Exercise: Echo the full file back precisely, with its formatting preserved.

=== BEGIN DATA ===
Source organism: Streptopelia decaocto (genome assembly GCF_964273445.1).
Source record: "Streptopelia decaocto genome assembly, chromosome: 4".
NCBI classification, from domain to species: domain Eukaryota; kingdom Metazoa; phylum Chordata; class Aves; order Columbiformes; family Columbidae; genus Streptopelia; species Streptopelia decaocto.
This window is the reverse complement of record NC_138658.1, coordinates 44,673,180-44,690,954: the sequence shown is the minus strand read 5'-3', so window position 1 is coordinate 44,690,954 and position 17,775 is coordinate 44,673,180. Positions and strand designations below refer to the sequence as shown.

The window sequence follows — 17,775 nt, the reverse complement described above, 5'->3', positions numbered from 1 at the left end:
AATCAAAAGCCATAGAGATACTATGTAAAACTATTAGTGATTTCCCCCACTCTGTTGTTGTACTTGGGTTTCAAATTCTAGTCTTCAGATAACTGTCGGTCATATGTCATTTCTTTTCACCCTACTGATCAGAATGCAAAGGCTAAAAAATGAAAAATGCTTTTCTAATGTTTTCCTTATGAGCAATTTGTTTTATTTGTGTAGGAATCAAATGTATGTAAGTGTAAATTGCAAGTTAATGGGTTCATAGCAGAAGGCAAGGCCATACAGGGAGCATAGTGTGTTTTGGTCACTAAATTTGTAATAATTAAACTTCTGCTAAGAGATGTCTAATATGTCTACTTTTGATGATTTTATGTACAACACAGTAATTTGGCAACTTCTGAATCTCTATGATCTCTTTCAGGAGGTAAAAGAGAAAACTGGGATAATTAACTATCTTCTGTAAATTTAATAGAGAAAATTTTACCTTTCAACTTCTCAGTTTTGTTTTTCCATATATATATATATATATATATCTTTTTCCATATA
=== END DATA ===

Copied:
Source organism: Streptopelia decaocto (genome assembly GCF_964273445.1).
Source record: "Streptopelia decaocto genome assembly, chromosome: 4".
NCBI classification, from domain to species: domain Eukaryota; kingdom Metazoa; phylum Chordata; class Aves; order Columbiformes; family Columbidae; genus Streptopelia; species Streptopelia decaocto.
This window is the reverse complement of record NC_138658.1, coordinates 44,673,180-44,690,954: the sequence shown is the minus strand read 5'-3', so window position 1 is coordinate 44,690,954 and position 17,775 is coordinate 44,673,180. Positions and strand designations below refer to the sequence as shown.

The window sequence follows — 17,775 nt, the reverse complement described above, 5'->3', positions numbered from 1 at the left end:
AATCAAAAGCCATAGAGATACTATGTAAAACTATTAGTGATTTCCCCCACTCTGTTGTTGTACTTGGGTTTCAAATTCTAGTCTTCAGATAACTGTCGGTCATATGTCATTTCTTTTCACCCTACTGATCAGAATGCAAAGGCTAAAAAATGAAAAATGCTTTTCTAATGTTTTCCTTATGAGCAATTTGTTTTATTTGTGTAGGAATCAAATGTATGTAAGTGTAAATTGCAAGTTAATGGGTTCATAGCAGAAGGCAAGGCCATACAGGGAGCATAGTGTGTTTTGGTCACTAAATTTGTAATAATTAAACTTCTGCTAAGAGATGTCTAATATGTCTACTTTTGATGATTTTATGTACAACACAGTAATTTGGCAACTTCTGAATCTCTATGATCTCTTTCAGGAGGTAAAAGAGAAAACTGGGATAATTAACTATCTTCTGTAAATTTAATAGAGAAAATTTTACCTTTCAACTTCTCAGTTTTGTTTTTCCATATATATATATATATATATATCTTTTTCCATATA